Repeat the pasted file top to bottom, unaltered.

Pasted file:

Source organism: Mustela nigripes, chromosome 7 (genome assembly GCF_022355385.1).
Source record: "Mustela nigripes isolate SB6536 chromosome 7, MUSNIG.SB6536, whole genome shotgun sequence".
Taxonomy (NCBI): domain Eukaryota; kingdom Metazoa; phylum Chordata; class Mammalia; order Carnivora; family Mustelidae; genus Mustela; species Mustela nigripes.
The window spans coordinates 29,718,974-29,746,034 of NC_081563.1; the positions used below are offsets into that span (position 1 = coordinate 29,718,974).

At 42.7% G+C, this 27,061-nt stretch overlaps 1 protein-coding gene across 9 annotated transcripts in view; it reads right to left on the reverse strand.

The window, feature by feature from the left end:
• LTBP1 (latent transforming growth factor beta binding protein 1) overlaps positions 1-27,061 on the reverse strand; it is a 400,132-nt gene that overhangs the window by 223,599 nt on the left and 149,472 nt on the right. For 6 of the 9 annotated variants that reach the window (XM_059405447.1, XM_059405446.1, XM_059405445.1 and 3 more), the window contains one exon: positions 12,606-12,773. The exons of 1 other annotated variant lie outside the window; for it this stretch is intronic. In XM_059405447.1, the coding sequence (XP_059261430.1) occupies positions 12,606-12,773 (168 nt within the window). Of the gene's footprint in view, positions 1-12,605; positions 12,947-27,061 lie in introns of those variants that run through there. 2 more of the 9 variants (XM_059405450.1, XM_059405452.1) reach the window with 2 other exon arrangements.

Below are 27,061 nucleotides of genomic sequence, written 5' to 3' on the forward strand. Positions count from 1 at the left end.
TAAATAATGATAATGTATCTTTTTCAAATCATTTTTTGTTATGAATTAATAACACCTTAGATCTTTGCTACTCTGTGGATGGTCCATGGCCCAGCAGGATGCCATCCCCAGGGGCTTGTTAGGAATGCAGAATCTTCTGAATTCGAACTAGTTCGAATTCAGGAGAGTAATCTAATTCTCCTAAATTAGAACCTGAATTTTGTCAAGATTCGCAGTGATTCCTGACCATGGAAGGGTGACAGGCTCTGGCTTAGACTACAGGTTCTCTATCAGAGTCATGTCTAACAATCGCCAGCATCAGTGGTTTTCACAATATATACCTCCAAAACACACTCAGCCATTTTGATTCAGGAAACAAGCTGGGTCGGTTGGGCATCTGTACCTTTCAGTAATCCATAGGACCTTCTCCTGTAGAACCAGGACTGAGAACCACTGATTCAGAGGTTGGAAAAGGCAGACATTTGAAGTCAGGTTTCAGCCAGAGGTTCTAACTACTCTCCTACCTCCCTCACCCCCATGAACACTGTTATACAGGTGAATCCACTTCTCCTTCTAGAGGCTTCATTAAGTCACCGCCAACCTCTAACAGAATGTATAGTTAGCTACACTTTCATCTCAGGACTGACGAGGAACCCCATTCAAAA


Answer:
Source organism: Mustela nigripes, chromosome 7 (genome assembly GCF_022355385.1).
Source record: "Mustela nigripes isolate SB6536 chromosome 7, MUSNIG.SB6536, whole genome shotgun sequence".
Taxonomy (NCBI): domain Eukaryota; kingdom Metazoa; phylum Chordata; class Mammalia; order Carnivora; family Mustelidae; genus Mustela; species Mustela nigripes.
The window spans coordinates 29,718,974-29,746,034 of NC_081563.1; the positions used below are offsets into that span (position 1 = coordinate 29,718,974).

At 42.7% G+C, this 27,061-nt stretch overlaps 1 protein-coding gene across 9 annotated transcripts in view; it reads right to left on the reverse strand.

The window, feature by feature from the left end:
• LTBP1 (latent transforming growth factor beta binding protein 1) overlaps positions 1-27,061 on the reverse strand; it is a 400,132-nt gene that overhangs the window by 223,599 nt on the left and 149,472 nt on the right. For 6 of the 9 annotated variants that reach the window (XM_059405447.1, XM_059405446.1, XM_059405445.1 and 3 more), the window contains one exon: positions 12,606-12,773. The exons of 1 other annotated variant lie outside the window; for it this stretch is intronic. In XM_059405447.1, the coding sequence (XP_059261430.1) occupies positions 12,606-12,773 (168 nt within the window). Of the gene's footprint in view, positions 1-12,605; positions 12,947-27,061 lie in introns of those variants that run through there. 2 more of the 9 variants (XM_059405450.1, XM_059405452.1) reach the window with 2 other exon arrangements.

Below are 27,061 nucleotides of genomic sequence, written 5' to 3' on the forward strand. Positions count from 1 at the left end.
TAAATAATGATAATGTATCTTTTTCAAATCATTTTTTGTTATGAATTAATAACACCTTAGATCTTTGCTACTCTGTGGATGGTCCATGGCCCAGCAGGATGCCATCCCCAGGGGCTTGTTAGGAATGCAGAATCTTCTGAATTCGAACTAGTTCGAATTCAGGAGAGTAATCTAATTCTCCTAAATTAGAACCTGAATTTTGTCAAGATTCGCAGTGATTCCTGACCATGGAAGGGTGACAGGCTCTGGCTTAGACTACAGGTTCTCTATCAGAGTCATGTCTAACAATCGCCAGCATCAGTGGTTTTCACAATATATACCTCCAAAACACACTCAGCCATTTTGATTCAGGAAACAAGCTGGGTCGGTTGGGCATCTGTACCTTTCAGTAATCCATAGGACCTTCTCCTGTAGAACCAGGACTGAGAACCACTGATTCAGAGGTTGGAAAAGGCAGACATTTGAAGTCAGGTTTCAGCCAGAGGTTCTAACTACTCTCCTACCTCCCTCACCCCCATGAACACTGTTATACAGGTGAATCCACTTCTCCTTCTAGAGGCTTCATTAAGTCACCGCCAACCTCTAACAGAATGTATAGTTAGCTACACTTTCATCTCAGGACTGACGAGGAACCCCATTCAAAA